According to the results, pork loin had different water-binding properties without difference in composition (Fig. 1), and the pressure-mediated structural change of meat proteins would be the main factor influencing on the ice nucleation phenomenon (Fig. 3). Upon cooling to subzero temperature, exothermic enthalpy of all treatments did not differ from one another (mean 684 kJ/kg) which would be resulted from the identical moisture content of treatments. However, ice nucleation temperature was depended on applied pressure levels (p<0.05). Fresh control showed −7.61°C of reproducible ice nucleation temperature (±0.14°C) which was likely due to finely controlled experimental condition. Increasing pressure level up to 200 MPa seemed to decrease the ice nucleation temperature, however, the result was not significantly difference due to high standard deviation (±2.99°C) of 200 MPa treatment. Compared to control, significantly low ice nucleation temperature (−11.4°C) was observed in pork pressurized at greater than 300 MPa (p<0.05). As mentioned, moderate pressurization mediated structural changes of meat proteins provided improved protein-water interactions as shown by low EM, but the change was not uniform within sample matrix probably due to short holding time (3 min). Although, holding time is an important variable in moderate pressurization, the impact of holding time on the protein structure was lesser than that of pressure level (Lee and Hong, 2016). For that reason, reproducibility of ice nucleation was increased again with further increasing pressure level (>300 MPa). According to Okamoto and Suzuki (2002), meat pressurized at 300 MPa lost the integrity of sarcomere structure, hence the completely unfolded contractile systems would form a gel-like structure which retained moisture during pressurization with reducing protein-water interactions. It was supposed that capillary force and surface tension were enhanced by entrapping water molecules within gel matrix, and the force fields would suppress the structuring of ice nuclei (Hruby et al., 2014). Another important feature of ice nucleation phenomenon was the pattern of heat removal from meat. The exothermic heat of sample with ice nucleation temperature higher than −10°C was low at the beginning of ice nucleation, and the heat is gradually and slowly removed during cooling. Contrarily, initial release of heat was steep in sample with lower ice nucleation temperature than −10°C, thereby showing rapid heat removal during cooling. Since the rapid heat removal indicated rapid phase transition (Kim and Hong, 2016), eventually the result indicated that freezing rate of pork meat was proportional to applied pressure levels. Until now, combined effect of high pressure and freezing of meat was focused on pressure-shift freezing, hence there was no comparable study which estimated quality characteristics of meat pressurized followed by freezing. This study would be first trial to provide information regarding the effect of high pressure on the overall freezing characteristics of meat.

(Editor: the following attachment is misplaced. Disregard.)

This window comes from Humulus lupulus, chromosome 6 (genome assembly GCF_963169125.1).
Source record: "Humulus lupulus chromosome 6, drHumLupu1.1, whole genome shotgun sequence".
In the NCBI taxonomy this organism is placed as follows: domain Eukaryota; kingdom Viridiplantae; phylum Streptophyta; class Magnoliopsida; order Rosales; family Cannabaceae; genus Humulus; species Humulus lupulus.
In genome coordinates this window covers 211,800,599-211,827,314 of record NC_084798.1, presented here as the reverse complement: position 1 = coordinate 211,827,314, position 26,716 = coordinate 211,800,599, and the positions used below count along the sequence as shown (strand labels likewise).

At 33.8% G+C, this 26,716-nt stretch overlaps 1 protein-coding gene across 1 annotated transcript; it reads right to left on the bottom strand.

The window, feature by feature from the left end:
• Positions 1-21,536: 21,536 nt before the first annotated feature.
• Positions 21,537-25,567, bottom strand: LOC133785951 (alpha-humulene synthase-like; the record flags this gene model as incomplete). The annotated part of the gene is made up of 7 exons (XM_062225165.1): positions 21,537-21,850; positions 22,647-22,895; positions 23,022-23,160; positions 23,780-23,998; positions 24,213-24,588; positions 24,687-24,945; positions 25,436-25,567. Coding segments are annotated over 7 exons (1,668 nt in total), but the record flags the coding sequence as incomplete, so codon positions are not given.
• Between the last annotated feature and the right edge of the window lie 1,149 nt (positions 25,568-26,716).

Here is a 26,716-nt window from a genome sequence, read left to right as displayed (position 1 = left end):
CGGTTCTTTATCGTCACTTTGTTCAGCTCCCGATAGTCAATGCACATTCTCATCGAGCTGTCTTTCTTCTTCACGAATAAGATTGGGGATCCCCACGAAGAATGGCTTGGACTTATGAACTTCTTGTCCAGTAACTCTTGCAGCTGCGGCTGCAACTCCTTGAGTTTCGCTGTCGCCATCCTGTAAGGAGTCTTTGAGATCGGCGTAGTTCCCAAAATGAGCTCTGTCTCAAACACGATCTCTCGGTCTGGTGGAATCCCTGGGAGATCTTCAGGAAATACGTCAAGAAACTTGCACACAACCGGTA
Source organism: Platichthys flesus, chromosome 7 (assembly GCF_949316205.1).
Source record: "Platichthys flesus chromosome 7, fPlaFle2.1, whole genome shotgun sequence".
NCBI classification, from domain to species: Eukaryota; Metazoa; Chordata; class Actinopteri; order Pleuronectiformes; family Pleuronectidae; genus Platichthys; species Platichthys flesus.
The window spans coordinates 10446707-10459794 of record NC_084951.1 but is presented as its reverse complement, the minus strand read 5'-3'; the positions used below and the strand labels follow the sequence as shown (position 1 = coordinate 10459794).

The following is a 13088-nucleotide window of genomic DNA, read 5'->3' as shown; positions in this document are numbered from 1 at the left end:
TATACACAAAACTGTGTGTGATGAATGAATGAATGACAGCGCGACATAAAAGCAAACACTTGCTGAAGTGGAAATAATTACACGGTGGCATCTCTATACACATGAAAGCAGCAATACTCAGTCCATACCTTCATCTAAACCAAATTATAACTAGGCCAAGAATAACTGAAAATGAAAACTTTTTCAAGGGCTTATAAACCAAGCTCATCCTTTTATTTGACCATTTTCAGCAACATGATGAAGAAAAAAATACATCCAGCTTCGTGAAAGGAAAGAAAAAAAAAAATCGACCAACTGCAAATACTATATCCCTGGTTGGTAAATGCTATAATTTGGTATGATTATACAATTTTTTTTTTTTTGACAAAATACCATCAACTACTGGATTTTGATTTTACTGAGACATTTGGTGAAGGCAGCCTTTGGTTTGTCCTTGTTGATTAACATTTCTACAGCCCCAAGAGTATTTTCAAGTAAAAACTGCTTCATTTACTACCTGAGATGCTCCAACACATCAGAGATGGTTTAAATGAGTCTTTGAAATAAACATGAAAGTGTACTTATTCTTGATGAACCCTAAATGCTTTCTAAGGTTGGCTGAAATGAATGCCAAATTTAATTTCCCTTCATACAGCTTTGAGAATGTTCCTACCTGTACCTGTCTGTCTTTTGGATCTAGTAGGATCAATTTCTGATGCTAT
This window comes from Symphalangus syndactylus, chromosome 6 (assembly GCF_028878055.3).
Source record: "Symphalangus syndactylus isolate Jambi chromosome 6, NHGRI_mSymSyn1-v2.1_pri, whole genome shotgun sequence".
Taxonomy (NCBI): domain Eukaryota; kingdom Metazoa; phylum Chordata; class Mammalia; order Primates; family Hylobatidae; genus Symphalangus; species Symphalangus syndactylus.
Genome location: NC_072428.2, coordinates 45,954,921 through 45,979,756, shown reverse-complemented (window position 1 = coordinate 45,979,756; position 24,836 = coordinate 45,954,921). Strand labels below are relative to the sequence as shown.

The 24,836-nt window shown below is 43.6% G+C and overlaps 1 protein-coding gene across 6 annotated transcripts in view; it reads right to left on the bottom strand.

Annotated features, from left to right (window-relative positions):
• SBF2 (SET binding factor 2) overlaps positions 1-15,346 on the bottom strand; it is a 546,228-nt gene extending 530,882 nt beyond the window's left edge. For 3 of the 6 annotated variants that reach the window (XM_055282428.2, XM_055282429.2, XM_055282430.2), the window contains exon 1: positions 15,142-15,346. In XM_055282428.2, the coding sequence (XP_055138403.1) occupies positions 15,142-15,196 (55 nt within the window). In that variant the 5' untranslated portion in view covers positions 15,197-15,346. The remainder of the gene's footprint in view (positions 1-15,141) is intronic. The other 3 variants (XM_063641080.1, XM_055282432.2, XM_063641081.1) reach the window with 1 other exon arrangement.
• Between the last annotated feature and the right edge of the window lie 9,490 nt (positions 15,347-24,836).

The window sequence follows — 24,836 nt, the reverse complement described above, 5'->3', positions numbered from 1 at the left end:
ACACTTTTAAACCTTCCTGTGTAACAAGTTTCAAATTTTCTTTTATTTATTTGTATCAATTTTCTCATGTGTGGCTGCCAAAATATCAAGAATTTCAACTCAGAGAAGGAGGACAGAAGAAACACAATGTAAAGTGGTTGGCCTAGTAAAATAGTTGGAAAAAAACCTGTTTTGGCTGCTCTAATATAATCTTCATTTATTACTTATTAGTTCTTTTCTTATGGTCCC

Fig. 3. Ice nucleation temperature (TN, °C) and exothermic enthalpy (H, kJ/kg) of pressurized pork loin (n=9). Samples with maximum (gray), medium (black) and minimum ice nucleation temperatures (bright gray) are presented. Mean±SD with different superscripts are significantly different (p<0.05). Arrows indicate the first occurrence of ice nucleation.
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This study demonstrated that ice nucleation phenomenon could be affected by chemical state of proteins, and pressure-mediated structural change (unfolding) of meat proteins suppressed ice nucleation, thereby lowering the ice nucleation temperature of pork loin. However, this study could not explain the actual mechanisms involving how unfolding of proteins suppressed the ice nucleation, findings of this study could suggest useful strategies to produce better quality frozen meat. Eventually, further explorations regarding either the holding time at moderate pressurization or quality comparison after freezing of fresh and pressurized meat were warranted.


Conflict of Interest

The authors declare no potential conflict of interest.


This research was supported by Basic Research Program through the National Research Foundation of Korea (NRF) funded by the Ministry of Education (No. NRF-2017R1D1A1B03031795), and the KU Research Professor Program of Konkuk University.


Author Contributions

Conceptualization: Hong GP. Data curation: Cho Y, Lee EJ, Hong GP. Formal analysis: Lee EJ, Lee J, Lee SY, Yun YC. Methodology: Cho Y, Lee EJ. Software: Lee J, Lee SY. Validation: Cho Y, Lee EJ, Hong GP. Investigation: Lee J, Lee SY, Yun YC. Writing - original draft: Cho Y. Writing - review & editing: Cho Y, Lee EJ, Lee J, Lee SY, Yun YC, Hong GP.


Ethics Approval

This article does not require IRB/IACUC approval because there are no human and animal participants.